Despite the challenges, investors can still find solid deals to make profits. Flipping mobile homes can be a great investment if you find a valuable property, can make some slight repairs and touch-ups, and then sell it on the market for a higher price. Investors should strongly consider entering the mobile home space, because there is money to be made in this sector for savvy investors.

Unfair Advantages: How Real Estate Became a Billionaire Factory

You probably know that real estate has long been the playground for the rich and well connected, and that according to recently published data it’s also been the best performing investment in modern history. And with a set of unfair advantages that are completely unheard of with other investments, it’s no surprise why.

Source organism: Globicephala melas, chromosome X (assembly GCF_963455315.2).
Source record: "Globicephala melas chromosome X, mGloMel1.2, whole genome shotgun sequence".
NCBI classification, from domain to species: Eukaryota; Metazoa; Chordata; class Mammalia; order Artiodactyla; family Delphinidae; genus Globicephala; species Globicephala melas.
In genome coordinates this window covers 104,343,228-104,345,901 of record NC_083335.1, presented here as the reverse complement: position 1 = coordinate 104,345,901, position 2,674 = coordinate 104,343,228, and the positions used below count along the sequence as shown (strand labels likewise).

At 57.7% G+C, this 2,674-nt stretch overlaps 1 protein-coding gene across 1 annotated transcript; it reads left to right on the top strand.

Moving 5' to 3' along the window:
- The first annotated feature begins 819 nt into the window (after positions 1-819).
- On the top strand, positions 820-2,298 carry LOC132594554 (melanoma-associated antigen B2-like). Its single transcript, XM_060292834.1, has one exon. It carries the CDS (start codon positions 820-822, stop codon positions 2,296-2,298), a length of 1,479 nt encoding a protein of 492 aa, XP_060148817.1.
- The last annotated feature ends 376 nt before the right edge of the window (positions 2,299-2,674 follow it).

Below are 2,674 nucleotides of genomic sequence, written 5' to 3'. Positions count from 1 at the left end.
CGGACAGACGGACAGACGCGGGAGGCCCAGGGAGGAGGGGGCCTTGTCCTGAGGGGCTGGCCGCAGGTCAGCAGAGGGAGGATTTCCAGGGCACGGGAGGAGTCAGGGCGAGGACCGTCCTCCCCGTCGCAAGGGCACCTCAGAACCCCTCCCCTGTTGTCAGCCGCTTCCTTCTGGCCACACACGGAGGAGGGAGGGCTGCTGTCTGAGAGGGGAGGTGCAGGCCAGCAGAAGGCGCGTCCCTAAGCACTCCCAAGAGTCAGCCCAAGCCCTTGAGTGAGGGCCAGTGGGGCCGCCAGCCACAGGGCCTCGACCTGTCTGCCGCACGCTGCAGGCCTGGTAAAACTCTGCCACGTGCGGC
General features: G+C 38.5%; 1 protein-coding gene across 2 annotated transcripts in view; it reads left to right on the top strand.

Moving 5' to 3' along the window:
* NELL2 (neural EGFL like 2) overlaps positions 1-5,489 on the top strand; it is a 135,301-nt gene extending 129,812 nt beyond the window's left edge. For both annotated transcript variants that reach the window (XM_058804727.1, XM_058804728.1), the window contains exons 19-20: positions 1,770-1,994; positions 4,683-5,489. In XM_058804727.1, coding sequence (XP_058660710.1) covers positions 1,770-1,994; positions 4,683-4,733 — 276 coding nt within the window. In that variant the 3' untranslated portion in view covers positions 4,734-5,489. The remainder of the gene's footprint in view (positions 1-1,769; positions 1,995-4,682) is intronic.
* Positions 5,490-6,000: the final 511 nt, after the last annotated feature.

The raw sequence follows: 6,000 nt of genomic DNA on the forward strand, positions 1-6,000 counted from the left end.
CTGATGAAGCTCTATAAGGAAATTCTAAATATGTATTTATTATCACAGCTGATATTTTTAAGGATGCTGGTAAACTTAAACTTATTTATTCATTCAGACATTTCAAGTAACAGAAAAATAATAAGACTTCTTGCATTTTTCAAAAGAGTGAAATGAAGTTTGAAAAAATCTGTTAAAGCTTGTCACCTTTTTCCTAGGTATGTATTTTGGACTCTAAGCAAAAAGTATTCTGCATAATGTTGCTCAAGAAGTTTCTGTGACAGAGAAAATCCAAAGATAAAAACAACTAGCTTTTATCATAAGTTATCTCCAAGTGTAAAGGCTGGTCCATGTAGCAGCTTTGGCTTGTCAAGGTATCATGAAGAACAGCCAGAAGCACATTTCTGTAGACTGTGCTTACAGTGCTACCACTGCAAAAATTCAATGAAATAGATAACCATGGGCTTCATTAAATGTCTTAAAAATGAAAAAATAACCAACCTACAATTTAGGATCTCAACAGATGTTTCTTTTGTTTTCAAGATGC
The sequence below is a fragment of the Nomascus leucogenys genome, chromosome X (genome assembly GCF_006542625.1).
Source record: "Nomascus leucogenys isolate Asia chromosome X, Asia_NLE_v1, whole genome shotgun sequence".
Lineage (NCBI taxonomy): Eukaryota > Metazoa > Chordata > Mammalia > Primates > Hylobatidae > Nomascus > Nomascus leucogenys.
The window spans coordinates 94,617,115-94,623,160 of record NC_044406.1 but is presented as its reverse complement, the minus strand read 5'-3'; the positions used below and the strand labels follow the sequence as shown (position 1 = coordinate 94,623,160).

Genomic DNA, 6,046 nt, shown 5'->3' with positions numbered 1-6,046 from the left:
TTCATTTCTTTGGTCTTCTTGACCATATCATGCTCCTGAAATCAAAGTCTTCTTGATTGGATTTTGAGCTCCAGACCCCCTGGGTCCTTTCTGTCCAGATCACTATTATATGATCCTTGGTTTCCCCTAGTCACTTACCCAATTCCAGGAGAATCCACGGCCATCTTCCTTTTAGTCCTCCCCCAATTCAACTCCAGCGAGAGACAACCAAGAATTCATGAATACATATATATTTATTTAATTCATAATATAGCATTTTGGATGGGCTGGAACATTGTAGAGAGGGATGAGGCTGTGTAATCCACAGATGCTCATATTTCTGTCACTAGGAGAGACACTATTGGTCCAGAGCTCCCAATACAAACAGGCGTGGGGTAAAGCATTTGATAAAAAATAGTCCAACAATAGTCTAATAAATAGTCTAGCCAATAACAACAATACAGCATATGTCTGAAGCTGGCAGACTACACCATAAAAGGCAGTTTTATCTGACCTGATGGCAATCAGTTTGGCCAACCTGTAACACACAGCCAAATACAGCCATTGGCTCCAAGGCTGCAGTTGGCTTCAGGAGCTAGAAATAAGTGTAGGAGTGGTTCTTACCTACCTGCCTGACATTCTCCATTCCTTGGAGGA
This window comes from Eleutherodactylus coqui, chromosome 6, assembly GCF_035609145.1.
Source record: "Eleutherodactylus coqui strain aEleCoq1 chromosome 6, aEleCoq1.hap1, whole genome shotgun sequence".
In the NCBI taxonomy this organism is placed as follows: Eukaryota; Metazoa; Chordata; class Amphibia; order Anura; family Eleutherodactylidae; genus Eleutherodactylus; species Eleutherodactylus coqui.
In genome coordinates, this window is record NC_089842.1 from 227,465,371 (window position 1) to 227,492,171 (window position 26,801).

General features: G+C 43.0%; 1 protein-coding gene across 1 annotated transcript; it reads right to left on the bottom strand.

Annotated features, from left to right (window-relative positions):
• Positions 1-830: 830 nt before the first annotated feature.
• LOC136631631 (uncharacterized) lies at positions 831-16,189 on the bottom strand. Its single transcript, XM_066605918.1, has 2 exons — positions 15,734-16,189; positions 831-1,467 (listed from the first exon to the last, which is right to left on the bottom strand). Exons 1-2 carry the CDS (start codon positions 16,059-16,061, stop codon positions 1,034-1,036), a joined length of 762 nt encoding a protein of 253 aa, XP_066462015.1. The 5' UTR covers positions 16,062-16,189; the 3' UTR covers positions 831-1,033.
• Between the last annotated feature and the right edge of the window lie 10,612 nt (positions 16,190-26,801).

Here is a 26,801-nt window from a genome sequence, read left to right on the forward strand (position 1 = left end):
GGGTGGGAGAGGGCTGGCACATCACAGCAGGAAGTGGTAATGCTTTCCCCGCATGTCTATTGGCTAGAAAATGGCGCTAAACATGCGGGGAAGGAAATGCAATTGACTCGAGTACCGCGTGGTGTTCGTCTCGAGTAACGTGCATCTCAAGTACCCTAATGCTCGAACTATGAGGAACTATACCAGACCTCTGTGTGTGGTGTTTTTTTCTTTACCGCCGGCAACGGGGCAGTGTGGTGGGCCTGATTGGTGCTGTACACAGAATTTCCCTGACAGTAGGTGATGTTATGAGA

But those barriers have come crashing down - and now it’s possible to build REAL wealth through real estate at a fraction of what it used to cost, meaning the unfair advantages are now available to individuals like you.

To get started, we’ve assembled a comprehensive guide that outlines everything you need to know about investing in real estate - and have made it available for FREE today. Simply click here to learn more and access your complimentary copy.

The Motley Fool has a disclosure policy.